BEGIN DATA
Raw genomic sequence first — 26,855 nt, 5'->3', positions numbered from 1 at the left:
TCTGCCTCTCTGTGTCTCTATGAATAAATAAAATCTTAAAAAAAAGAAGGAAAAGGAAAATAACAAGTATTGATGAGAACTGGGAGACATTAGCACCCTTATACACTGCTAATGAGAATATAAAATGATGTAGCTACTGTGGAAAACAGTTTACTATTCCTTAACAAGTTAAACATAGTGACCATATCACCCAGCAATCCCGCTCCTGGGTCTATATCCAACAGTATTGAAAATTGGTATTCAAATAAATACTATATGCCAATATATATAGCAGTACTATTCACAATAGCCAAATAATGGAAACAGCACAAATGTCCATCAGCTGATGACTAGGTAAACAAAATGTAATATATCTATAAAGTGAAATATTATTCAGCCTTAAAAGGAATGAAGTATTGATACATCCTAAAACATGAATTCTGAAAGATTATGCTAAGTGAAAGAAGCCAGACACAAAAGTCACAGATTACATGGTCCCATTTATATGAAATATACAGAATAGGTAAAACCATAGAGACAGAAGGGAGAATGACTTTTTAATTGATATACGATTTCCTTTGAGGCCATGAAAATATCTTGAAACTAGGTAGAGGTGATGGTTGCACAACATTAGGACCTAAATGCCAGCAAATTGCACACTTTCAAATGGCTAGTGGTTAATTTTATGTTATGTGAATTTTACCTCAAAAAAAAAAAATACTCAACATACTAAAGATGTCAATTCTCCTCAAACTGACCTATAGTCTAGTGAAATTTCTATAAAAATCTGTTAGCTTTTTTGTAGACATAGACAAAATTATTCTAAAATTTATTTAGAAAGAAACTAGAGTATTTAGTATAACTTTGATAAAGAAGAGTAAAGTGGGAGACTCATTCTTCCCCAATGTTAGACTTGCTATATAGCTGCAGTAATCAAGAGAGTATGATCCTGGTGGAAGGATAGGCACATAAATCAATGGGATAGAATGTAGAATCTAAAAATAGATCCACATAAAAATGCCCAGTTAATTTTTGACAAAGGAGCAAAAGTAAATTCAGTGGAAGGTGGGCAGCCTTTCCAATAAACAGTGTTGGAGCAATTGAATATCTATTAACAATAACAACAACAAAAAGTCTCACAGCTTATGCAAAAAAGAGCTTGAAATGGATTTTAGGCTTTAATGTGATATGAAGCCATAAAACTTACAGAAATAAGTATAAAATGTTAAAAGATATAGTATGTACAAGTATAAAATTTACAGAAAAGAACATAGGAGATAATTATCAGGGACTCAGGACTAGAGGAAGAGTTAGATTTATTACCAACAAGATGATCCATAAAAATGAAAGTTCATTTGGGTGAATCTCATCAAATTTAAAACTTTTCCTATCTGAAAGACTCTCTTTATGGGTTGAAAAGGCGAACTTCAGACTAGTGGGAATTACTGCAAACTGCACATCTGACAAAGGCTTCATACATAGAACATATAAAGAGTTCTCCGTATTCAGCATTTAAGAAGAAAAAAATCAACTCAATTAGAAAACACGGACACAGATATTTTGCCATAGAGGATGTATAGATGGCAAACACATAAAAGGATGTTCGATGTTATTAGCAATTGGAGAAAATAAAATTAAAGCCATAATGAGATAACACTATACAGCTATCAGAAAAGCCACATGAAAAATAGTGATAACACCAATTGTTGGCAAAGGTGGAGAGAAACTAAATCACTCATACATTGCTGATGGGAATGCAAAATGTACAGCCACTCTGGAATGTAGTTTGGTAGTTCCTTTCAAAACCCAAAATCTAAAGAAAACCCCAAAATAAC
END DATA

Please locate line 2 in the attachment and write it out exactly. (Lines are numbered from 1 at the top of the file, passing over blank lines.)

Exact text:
TCTGCCTCTCTGTGTCTCTATGAATAAATAAAATCTTAAAAAAAAGAAGGAAAAGGAAAATAACAAGTATTGATGAGAACTGGGAGACATTAGCACCCTTATACACTGCTAATGAGAATATAAAATGATGTAGCTACTGTGGAAAACAGTTTACTATTCCTTAACAAGTTAAACATAGTGACCATATCACCCAGCAATCCCGCTCCTGGGTCTATATCCAACAGTATTGAAAATTGGTATTCAAATAAATACTATATGCCAATATATATAGCAGTACTATTCACAATAGCCAAATAATGGAAACAGCACAAATGTCCATCAGCTGATGACTAGGTAAACAAAATGTAATATATCTATAAAGTGAAATATTATTCAGCCTTAAAAGGAATGAAGTATTGATACATCCTAAAACATGAATTCTGAAAGATTATGCTAAGTGAAAGAAGCCAGACACAAAAGTCACAGATTACATGGTCCCATTTATATGAAATATACAGAATAGGTAAAACCATAGAGACAGAAGGGAGAATGACTTTTTAATTGATATACGATTTCCTTTGAGGCCATGAAAATATCTTGAAACTAGGTAGAGGTGATGGTTGCACAACATTAGGACCTAAATGCCAGCAAATTGCACACTTTCAAATGGCTAGTGGTTAATTTTATGTTATGTGAATTTTACCTCAAAAAAAAAAAATACTCAACATACTAAAGATGTCAATTCTCCTCAAACTGACCTATAGTCTAGTGAAATTTCTATAAAAATCTGTTAGCTTTTTTGTAGACATAGACAAAATTATTCTAAAATTTATTTAGAAAGAAACTAGAGTATTTAGTATAACTTTGATAAAGAAGAGTAAAGTGGGAGACTCATTCTTCCCCAATGTTAGACTTGCTATATAGCTGCAGTAATCAAGAGAGTATGATCCTGGTGGAAGGATAGGCACATAAATCAATGGGATAGAATGTAGAATCTAAAAATAGATCCACATAAAAATGCCCAGTTAATTTTTGACAAAGGAGCAAAAGTAAATTCAGTGGAAGGTGGGCAGCCTTTCCAATAAACAGTGTTGGAGCAATTGAATATCTATTAACAATAACAACAACAAAAAGTCTCACAGCTTATGCAAAAAAGAGCTTGAAATGGATTTTAGGCTTTAATGTGATATGAAGCCATAAAACTTACAGAAATAAGTATAAAATGTTAAAAGATATAGTATGTACAAGTATAAAATTTACAGAAAAGAACATAGGAGATAATTATCAGGGACTCAGGACTAGAGGAAGAGTTAGATTTATTACCAACAAGATGATCCATAAAAATGAAAGTTCATTTGGGTGAATCTCATCAAATTTAAAACTTTTCCTATCTGAAAGACTCTCTTTATGGGTTGAAAAGGCGAACTTCAGACTAGTGGGAATTACTGCAAACTGCACATCTGACAAAGGCTTCATACATAGAACATATAAAGAGTTCTCCGTATTCAGCATTTAAGAAGAAAAAAATCAACTCAATTAGAAAACACGGACACAGATATTTTGCCATAGAGGATGTATAGATGGCAAACACATAAAAGGATGTTCGATGTTATTAGCAATTGGAGAAAATAAAATTAAAGCCATAATGAGATAACACTATACAGCTATCAGAAAAGCCACATGAAAAATAGTGATAACACCAATTGTTGGCAAAGGTGGAGAGAAACTAAATCACTCATACATTGCTGATGGGAATGCAAAATGTACAGCCACTCTGGAATGTAGTTTGGTAGTTCCTTTCAAAACCCAAAATCTAAAGAAAACCCCAAAATAAC